Looking back to the late 1960s and early 1970s, Cook said he can honestly say he’s having more fun doing what he is doing right now.

“Musically, it’s come at the right time in my life,” he said. “The last almost two decades of this project have been just great to be able to be out and play with Cos every night and celebrate this music. That has been just an additional blessing. The first time around was amazing. Now, we have this second time around. It certainly wasn’t in our thinking 20 years ago.”

Cook and Clifford have been friends for more than 50 years, longer than a lot of marriages last these days.

“I think it just keeps getting better,” Cook said. “Everything changes as you have your own life. We have our own families, kids. Doug’s got three grandkids, so we have that track of our lives, as well, but we always come back to our professional life, which started when we were kids with a dream.”

Cook said he and Clifford have done a pretty good job with the “balancing act” of keeping their personal lives together.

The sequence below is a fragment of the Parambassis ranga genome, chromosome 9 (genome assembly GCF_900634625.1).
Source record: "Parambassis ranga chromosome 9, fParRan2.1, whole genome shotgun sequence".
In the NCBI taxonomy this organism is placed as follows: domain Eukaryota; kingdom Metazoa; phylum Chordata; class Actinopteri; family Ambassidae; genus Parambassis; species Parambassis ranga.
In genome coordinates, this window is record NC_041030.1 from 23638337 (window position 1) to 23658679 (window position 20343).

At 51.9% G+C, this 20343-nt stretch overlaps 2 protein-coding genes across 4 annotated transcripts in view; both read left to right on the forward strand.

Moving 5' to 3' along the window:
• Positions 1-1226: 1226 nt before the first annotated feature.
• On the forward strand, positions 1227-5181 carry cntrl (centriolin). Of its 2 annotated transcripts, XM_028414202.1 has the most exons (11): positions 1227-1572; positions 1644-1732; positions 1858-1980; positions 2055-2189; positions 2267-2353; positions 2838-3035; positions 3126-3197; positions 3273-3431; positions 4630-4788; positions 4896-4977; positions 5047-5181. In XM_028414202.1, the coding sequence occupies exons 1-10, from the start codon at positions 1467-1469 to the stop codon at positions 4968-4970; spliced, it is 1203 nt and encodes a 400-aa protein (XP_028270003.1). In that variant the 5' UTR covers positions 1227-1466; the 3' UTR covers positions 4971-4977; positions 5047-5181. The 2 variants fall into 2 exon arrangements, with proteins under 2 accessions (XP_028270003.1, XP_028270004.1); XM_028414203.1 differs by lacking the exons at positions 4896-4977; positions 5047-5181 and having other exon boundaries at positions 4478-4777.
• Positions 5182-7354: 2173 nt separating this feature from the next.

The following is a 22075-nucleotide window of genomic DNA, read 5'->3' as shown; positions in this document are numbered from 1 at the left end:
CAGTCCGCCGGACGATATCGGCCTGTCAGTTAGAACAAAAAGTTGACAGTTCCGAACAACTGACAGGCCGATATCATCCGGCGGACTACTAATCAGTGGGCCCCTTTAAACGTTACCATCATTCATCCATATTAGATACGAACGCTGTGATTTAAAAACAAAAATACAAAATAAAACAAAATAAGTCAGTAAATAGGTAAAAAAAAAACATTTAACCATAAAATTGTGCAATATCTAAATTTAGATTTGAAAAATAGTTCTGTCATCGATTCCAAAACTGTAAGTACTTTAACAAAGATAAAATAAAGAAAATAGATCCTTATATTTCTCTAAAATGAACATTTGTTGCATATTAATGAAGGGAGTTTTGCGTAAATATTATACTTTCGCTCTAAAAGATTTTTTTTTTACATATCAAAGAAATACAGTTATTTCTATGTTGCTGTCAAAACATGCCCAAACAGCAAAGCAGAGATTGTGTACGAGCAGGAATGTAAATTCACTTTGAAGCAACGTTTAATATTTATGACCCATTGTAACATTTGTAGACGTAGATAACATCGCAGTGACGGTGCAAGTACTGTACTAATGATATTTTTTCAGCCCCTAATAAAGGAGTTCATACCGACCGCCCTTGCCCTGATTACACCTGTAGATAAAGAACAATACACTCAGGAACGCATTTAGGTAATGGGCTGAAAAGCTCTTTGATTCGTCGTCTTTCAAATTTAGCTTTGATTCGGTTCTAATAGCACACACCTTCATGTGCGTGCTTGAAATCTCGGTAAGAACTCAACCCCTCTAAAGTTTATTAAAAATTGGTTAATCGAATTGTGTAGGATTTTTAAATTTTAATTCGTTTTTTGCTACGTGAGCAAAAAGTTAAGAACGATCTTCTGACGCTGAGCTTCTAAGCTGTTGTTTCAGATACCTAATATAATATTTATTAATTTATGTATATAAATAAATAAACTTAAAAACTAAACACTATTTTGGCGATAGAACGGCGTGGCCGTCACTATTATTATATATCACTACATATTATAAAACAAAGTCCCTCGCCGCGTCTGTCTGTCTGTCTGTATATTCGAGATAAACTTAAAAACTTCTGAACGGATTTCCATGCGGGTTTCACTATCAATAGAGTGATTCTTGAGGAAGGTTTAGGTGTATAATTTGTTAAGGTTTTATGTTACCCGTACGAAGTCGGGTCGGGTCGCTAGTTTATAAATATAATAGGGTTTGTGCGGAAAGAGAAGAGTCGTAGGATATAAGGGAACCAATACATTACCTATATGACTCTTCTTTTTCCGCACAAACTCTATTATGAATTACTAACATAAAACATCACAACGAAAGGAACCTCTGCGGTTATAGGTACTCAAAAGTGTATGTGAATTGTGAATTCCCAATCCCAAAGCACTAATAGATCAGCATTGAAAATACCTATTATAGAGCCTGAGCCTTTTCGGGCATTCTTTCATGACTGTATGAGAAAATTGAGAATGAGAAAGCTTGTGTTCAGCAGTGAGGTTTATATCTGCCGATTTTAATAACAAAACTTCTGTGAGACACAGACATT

“I’d have to say that both sides have had their ups and downs but, in the end, they’ve both – the personal lives and professional careers – have been fantastic journeys,” Cook said. “We’re blessed in many ways, and being able to rock together is certainly one of them.”

Cook said he is looking forward to performing again at Grand Casino Mille Lacs, and said Creedence Clearwater Revisited has done several shows there.

“We always have a good time when we’re up there,” Cook said, “so if you’re thinking about something to do on the weekend, come on down for a night of some fun, and we’ll do some serious rockin’ together.”

Creedence Clearwater Revisited will perform Friday, Aug. 26 and Saturday, Aug. 27 at Grand Casino Mille Lacs.

For more information on Creedence Clearwater Revisited, visit www.creedence-revisited.com.

For more information on Grand Casino Mille Lacs, visit www.grandcasinomn.com.

Ryan Gueningsman is at ryan@heraldjournal.com.